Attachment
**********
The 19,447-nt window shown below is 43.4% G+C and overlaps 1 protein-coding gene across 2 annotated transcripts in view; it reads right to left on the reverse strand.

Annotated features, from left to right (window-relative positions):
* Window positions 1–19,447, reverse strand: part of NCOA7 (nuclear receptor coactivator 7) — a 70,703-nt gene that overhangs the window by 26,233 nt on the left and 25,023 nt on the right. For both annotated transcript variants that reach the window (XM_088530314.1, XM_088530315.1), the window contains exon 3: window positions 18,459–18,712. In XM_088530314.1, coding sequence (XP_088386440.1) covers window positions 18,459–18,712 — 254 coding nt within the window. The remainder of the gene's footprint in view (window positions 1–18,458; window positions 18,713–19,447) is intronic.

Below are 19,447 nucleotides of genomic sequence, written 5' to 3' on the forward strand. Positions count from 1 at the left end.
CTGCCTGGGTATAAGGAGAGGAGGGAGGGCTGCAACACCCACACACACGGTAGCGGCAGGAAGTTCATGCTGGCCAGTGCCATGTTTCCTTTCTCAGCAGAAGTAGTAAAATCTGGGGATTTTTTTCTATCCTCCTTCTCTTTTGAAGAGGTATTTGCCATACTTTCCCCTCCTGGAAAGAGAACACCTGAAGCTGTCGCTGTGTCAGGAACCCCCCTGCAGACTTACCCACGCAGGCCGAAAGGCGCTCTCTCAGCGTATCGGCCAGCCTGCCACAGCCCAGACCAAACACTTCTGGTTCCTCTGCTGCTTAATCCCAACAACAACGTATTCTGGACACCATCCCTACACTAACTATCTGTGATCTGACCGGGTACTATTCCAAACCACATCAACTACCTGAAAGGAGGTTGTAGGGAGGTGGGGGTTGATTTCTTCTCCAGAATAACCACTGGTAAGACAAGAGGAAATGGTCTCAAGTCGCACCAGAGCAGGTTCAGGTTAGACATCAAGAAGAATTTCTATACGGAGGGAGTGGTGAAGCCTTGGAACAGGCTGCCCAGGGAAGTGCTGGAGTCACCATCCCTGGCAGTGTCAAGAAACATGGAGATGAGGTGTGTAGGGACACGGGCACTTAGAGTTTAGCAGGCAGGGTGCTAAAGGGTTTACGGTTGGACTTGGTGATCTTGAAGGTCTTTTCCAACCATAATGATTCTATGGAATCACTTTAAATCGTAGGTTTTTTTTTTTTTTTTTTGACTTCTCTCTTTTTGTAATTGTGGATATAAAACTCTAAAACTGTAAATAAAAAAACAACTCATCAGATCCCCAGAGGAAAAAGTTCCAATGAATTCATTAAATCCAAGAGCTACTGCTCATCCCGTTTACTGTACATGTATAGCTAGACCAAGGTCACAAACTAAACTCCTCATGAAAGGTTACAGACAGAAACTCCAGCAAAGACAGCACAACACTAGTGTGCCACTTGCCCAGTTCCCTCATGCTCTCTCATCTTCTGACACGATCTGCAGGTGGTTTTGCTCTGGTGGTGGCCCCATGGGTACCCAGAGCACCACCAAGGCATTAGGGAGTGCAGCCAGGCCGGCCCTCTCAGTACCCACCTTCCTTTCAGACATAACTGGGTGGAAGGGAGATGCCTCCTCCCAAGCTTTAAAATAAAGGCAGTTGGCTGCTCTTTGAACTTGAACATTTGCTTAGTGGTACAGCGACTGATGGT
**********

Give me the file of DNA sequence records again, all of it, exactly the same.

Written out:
The 19,447-nt window shown below is 43.4% G+C and overlaps 1 protein-coding gene across 2 annotated transcripts in view; it reads right to left on the reverse strand.

Annotated features, from left to right (window-relative positions):
* Window positions 1–19,447, reverse strand: part of NCOA7 (nuclear receptor coactivator 7) — a 70,703-nt gene that overhangs the window by 26,233 nt on the left and 25,023 nt on the right. For both annotated transcript variants that reach the window (XM_088530314.1, XM_088530315.1), the window contains exon 3: window positions 18,459–18,712. In XM_088530314.1, coding sequence (XP_088386440.1) covers window positions 18,459–18,712 — 254 coding nt within the window. The remainder of the gene's footprint in view (window positions 1–18,458; window positions 18,713–19,447) is intronic.

Below are 19,447 nucleotides of genomic sequence, written 5' to 3' on the forward strand. Positions count from 1 at the left end.
CTGCCTGGGTATAAGGAGAGGAGGGAGGGCTGCAACACCCACACACACGGTAGCGGCAGGAAGTTCATGCTGGCCAGTGCCATGTTTCCTTTCTCAGCAGAAGTAGTAAAATCTGGGGATTTTTTTCTATCCTCCTTCTCTTTTGAAGAGGTATTTGCCATACTTTCCCCTCCTGGAAAGAGAACACCTGAAGCTGTCGCTGTGTCAGGAACCCCCCTGCAGACTTACCCACGCAGGCCGAAAGGCGCTCTCTCAGCGTATCGGCCAGCCTGCCACAGCCCAGACCAAACACTTCTGGTTCCTCTGCTGCTTAATCCCAACAACAACGTATTCTGGACACCATCCCTACACTAACTATCTGTGATCTGACCGGGTACTATTCCAAACCACATCAACTACCTGAAAGGAGGTTGTAGGGAGGTGGGGGTTGATTTCTTCTCCAGAATAACCACTGGTAAGACAAGAGGAAATGGTCTCAAGTCGCACCAGAGCAGGTTCAGGTTAGACATCAAGAAGAATTTCTATACGGAGGGAGTGGTGAAGCCTTGGAACAGGCTGCCCAGGGAAGTGCTGGAGTCACCATCCCTGGCAGTGTCAAGAAACATGGAGATGAGGTGTGTAGGGACACGGGCACTTAGAGTTTAGCAGGCAGGGTGCTAAAGGGTTTACGGTTGGACTTGGTGATCTTGAAGGTCTTTTCCAACCATAATGATTCTATGGAATCACTTTAAATCGTAGGTTTTTTTTTTTTTTTTTTGACTTCTCTCTTTTTGTAATTGTGGATATAAAACTCTAAAACTGTAAATAAAAAAACAACTCATCAGATCCCCAGAGGAAAAAGTTCCAATGAATTCATTAAATCCAAGAGCTACTGCTCATCCCGTTTACTGTACATGTATAGCTAGACCAAGGTCACAAACTAAACTCCTCATGAAAGGTTACAGACAGAAACTCCAGCAAAGACAGCACAACACTAGTGTGCCACTTGCCCAGTTCCCTCATGCTCTCTCATCTTCTGACACGATCTGCAGGTGGTTTTGCTCTGGTGGTGGCCCCATGGGTACCCAGAGCACCACCAAGGCATTAGGGAGTGCAGCCAGGCCGGCCCTCTCAGTACCCACCTTCCTTTCAGACATAACTGGGTGGAAGGGAGATGCCTCCTCCCAAGCTTTAAAATAAAGGCAGTTGGCTGCTCTTTGAACTTGAACATTTGCTTAGTGGTACAGCGACTGATGGT